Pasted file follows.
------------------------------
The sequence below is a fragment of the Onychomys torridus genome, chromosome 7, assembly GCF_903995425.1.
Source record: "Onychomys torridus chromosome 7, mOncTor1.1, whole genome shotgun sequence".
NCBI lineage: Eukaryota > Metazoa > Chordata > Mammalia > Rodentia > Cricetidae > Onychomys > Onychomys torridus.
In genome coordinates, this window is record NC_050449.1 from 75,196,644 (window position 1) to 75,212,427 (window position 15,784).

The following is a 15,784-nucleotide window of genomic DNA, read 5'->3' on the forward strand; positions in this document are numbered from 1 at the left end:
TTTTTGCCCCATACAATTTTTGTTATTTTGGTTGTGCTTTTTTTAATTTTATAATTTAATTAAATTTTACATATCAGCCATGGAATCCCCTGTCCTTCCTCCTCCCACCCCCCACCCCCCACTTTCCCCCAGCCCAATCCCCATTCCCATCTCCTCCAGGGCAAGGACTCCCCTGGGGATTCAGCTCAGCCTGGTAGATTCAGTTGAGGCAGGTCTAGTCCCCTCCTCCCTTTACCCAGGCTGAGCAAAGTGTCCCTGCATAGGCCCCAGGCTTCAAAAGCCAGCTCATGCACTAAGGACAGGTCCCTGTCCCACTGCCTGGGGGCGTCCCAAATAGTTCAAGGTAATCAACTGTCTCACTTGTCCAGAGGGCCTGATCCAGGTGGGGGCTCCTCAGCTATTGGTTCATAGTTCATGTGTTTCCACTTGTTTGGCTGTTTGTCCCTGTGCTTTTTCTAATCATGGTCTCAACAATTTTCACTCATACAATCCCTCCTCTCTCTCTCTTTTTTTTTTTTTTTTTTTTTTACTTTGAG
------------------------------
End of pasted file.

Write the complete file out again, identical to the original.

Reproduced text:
The sequence below is a fragment of the Onychomys torridus genome, chromosome 7, assembly GCF_903995425.1.
Source record: "Onychomys torridus chromosome 7, mOncTor1.1, whole genome shotgun sequence".
NCBI lineage: Eukaryota > Metazoa > Chordata > Mammalia > Rodentia > Cricetidae > Onychomys > Onychomys torridus.
In genome coordinates, this window is record NC_050449.1 from 75,196,644 (window position 1) to 75,212,427 (window position 15,784).

The following is a 15,784-nucleotide window of genomic DNA, read 5'->3' on the forward strand; positions in this document are numbered from 1 at the left end:
TTTTTGCCCCATACAATTTTTGTTATTTTGGTTGTGCTTTTTTTAATTTTATAATTTAATTAAATTTTACATATCAGCCATGGAATCCCCTGTCCTTCCTCCTCCCACCCCCCACCCCCCACTTTCCCCCAGCCCAATCCCCATTCCCATCTCCTCCAGGGCAAGGACTCCCCTGGGGATTCAGCTCAGCCTGGTAGATTCAGTTGAGGCAGGTCTAGTCCCCTCCTCCCTTTACCCAGGCTGAGCAAAGTGTCCCTGCATAGGCCCCAGGCTTCAAAAGCCAGCTCATGCACTAAGGACAGGTCCCTGTCCCACTGCCTGGGGGCGTCCCAAATAGTTCAAGGTAATCAACTGTCTCACTTGTCCAGAGGGCCTGATCCAGGTGGGGGCTCCTCAGCTATTGGTTCATAGTTCATGTGTTTCCACTTGTTTGGCTGTTTGTCCCTGTGCTTTTTCTAATCATGGTCTCAACAATTTTCACTCATACAATCCCTCCTCTCTCTCTCTTTTTTTTTTTTTTTTTTTTTTACTTTGAG